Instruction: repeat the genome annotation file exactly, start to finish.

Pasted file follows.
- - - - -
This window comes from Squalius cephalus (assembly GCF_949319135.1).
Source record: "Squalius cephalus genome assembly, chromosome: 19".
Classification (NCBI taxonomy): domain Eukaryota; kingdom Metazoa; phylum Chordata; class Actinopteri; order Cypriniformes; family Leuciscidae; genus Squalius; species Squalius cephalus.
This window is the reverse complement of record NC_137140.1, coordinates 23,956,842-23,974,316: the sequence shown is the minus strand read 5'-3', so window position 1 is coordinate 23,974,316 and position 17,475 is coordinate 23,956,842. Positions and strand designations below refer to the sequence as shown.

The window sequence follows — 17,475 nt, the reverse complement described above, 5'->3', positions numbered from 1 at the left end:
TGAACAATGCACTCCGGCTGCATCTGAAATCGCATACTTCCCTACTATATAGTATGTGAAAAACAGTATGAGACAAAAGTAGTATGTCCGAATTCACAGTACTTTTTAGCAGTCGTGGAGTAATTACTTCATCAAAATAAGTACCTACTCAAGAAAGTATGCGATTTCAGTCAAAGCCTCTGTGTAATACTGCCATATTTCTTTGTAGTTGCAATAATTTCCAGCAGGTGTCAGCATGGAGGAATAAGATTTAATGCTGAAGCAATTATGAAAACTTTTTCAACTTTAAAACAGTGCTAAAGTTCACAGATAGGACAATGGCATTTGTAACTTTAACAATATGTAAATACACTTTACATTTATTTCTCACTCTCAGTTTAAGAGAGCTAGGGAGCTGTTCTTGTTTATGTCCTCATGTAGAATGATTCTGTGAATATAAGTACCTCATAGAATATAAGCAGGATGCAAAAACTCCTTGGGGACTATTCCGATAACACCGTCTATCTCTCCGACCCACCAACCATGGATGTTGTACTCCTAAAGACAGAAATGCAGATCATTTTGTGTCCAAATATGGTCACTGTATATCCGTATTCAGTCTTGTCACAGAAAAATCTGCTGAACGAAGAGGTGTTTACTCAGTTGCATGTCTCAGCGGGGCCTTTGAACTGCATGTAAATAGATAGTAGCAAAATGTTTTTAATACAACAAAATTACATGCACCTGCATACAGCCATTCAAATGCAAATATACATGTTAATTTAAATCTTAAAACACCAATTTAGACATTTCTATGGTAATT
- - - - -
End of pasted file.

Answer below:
This window comes from Squalius cephalus (assembly GCF_949319135.1).
Source record: "Squalius cephalus genome assembly, chromosome: 19".
Classification (NCBI taxonomy): domain Eukaryota; kingdom Metazoa; phylum Chordata; class Actinopteri; order Cypriniformes; family Leuciscidae; genus Squalius; species Squalius cephalus.
This window is the reverse complement of record NC_137140.1, coordinates 23,956,842-23,974,316: the sequence shown is the minus strand read 5'-3', so window position 1 is coordinate 23,974,316 and position 17,475 is coordinate 23,956,842. Positions and strand designations below refer to the sequence as shown.

The window sequence follows — 17,475 nt, the reverse complement described above, 5'->3', positions numbered from 1 at the left end:
TGAACAATGCACTCCGGCTGCATCTGAAATCGCATACTTCCCTACTATATAGTATGTGAAAAACAGTATGAGACAAAAGTAGTATGTCCGAATTCACAGTACTTTTTAGCAGTCGTGGAGTAATTACTTCATCAAAATAAGTACCTACTCAAGAAAGTATGCGATTTCAGTCAAAGCCTCTGTGTAATACTGCCATATTTCTTTGTAGTTGCAATAATTTCCAGCAGGTGTCAGCATGGAGGAATAAGATTTAATGCTGAAGCAATTATGAAAACTTTTTCAACTTTAAAACAGTGCTAAAGTTCACAGATAGGACAATGGCATTTGTAACTTTAACAATATGTAAATACACTTTACATTTATTTCTCACTCTCAGTTTAAGAGAGCTAGGGAGCTGTTCTTGTTTATGTCCTCATGTAGAATGATTCTGTGAATATAAGTACCTCATAGAATATAAGCAGGATGCAAAAACTCCTTGGGGACTATTCCGATAACACCGTCTATCTCTCCGACCCACCAACCATGGATGTTGTACTCCTAAAGACAGAAATGCAGATCATTTTGTGTCCAAATATGGTCACTGTATATCCGTATTCAGTCTTGTCACAGAAAAATCTGCTGAACGAAGAGGTGTTTACTCAGTTGCATGTCTCAGCGGGGCCTTTGAACTGCATGTAAATAGATAGTAGCAAAATGTTTTTAATACAACAAAATTACATGCACCTGCATACAGCCATTCAAATGCAAATATACATGTTAATTTAAATCTTAAAACACCAATTTAGACATTTCTATGGTAATT